It all turned out to be one big misunderstanding – or so was the easiest legal loophole for May Hariri to get out of:
Calling the CEO of MTV a horny old man,
Calling the entire DWTS a fabrication,
Making herself a victim of her support to the Syrian regime,
Going on several TV shows, such as Tony Khalifeh’s Lel Nashr, to prove her point but to no avail,
Trying to sue MTV for bringing Haifa Wehbe on one of the DWTS shows.
That’s the May Hariri vs MTV story grosso modo. It started with a bang (click here) and today it was apparently solved amicably with May Hariri apologizing, saying about two months of constant drama were only one “slip of the tongue.”
That’s one big slip if you ask me. Freud would be more than baffled if he had been her to witness it. As a testament to the now fixed relationship between MTV and May Hariri, she will be on this Sunday’s episode of Dancing With The Stars.
I won’t go into how big of a mess May Hariri got herself into especially that with every statement she made, she kept coming off as a bad sport who couldn’t handle being the first one to lose on Dancing With The Stars especially after all the pimping the show’s executives gave her.
The more May Hariri initially spoke about the show, the more I got convinced that a show like Dancing With The Stars where famous people will most probably end up losing could never work in Lebanon. Our famous people, regardless of how famous they are, always think they are more important than what they truly are and cannot handle not coming out as victors all the time.
That’s what I had thought. It turned out though that May Hariri is the only participant star who needs a crash course in sportsmanship:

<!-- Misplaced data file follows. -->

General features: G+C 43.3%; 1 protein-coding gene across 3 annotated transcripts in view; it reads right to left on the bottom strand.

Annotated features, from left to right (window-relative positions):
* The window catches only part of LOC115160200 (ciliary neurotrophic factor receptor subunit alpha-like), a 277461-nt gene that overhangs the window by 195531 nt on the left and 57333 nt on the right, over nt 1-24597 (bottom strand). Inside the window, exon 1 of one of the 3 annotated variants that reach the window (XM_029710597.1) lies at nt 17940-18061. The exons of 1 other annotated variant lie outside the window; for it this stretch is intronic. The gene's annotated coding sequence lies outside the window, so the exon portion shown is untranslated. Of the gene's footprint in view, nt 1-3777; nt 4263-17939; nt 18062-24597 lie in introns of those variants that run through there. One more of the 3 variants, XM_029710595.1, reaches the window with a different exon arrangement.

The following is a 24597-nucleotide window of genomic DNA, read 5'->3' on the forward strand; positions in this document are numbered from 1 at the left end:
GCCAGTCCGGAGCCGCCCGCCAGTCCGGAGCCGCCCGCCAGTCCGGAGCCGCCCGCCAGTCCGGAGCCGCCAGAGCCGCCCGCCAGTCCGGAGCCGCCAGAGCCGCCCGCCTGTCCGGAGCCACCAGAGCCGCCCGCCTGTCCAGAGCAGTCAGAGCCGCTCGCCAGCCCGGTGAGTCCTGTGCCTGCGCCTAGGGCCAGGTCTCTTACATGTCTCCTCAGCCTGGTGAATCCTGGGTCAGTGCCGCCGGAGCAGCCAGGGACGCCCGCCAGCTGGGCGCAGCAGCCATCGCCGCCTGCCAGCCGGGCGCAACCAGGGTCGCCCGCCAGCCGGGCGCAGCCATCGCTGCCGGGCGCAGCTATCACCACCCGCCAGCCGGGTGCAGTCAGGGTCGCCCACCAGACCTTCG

MTV let her off way too easily. The amount of slander she threw at the network and the show is too high to be solved amicably. They should have shown May Hariri exactly how much she was mistaken to go on her unfounded foolish tirade.
But MTV doesn’t seem to care: the show is a huge success, at least in Lebanon. May Hariri is the only person who came out on the losing side and she barely registered on their radar.
Dancing With The Stars, Lebanon edition had its first elimination round on Sunday and I had no idea who lost until I watched this YouTube video in which the reaction really surprised me:
May Hariri who was so bad at dancing she ranked last with the judges found herself in the bottom two teams. She was then eliminated by not garnering enough votes to put her on top the other team – no puns intended in any way whatsoever.
You’d expect the famous person who loses to take it well and be, in typical cliche manner, thankful for the experience, blah blah blah. Except with May Hariri who apparently aimed to lose because – and I quote – “[she] has lots of other stuff to do.”
It seems plastic fillings reach the brain as well.
Update: There’s paranoia on top of the plastic.
According to the following video, Michel el Murr, MTV CEO, has “lusts” that he can’t control. It seems there’s a “contract breach” and that she was used to “bring them viewers boom” because she’s in the same league as Haifa, Elissa and Nancy. Nidale Ahmadiyeh is on the line as well so you know shit just got real.
May Hariri is also a political victim now because she’s against “anyone who touches Syria.” And leave it to Nidale el Ahmadiyeh to be “thankful they didn’t shoot [her] on stage because MTV’s politics are known.”
The amount of stupidity that some B-listers with high-profiles in this country have is outstanding. This lack of sportsmanship just turned into absolute disgust – this is the definition of pathetic.
MTV has just unveiled the participants of Lebanon’s version of Dancing With the Stars. Here’s the list:
Nada Bou Farhat (actress)
Wissam Hanna (former Mr. Lebanon)
May Harriri (singer)
Rosarita Tawil (former Miss Lebanon)
Mirva Kadi (Model & singer)
Nicolas Mouawad (actor/TV anchor)
Rabih Baroud (Singer)
Haifa Haddad (Trainer)
Michel Bou Sleiman (comedian)
Walid Alayli (actor)
Each of these famous people will be paired with a professional dancer. The couple will be judged by a panel as well as audience votes. The winning team has to garner the highest combination of audience votes and panel grades. I don’t know how well this show would do with non-Lebanese audiences though seeing as all of the participants are Lebanese. But I’m not complaining.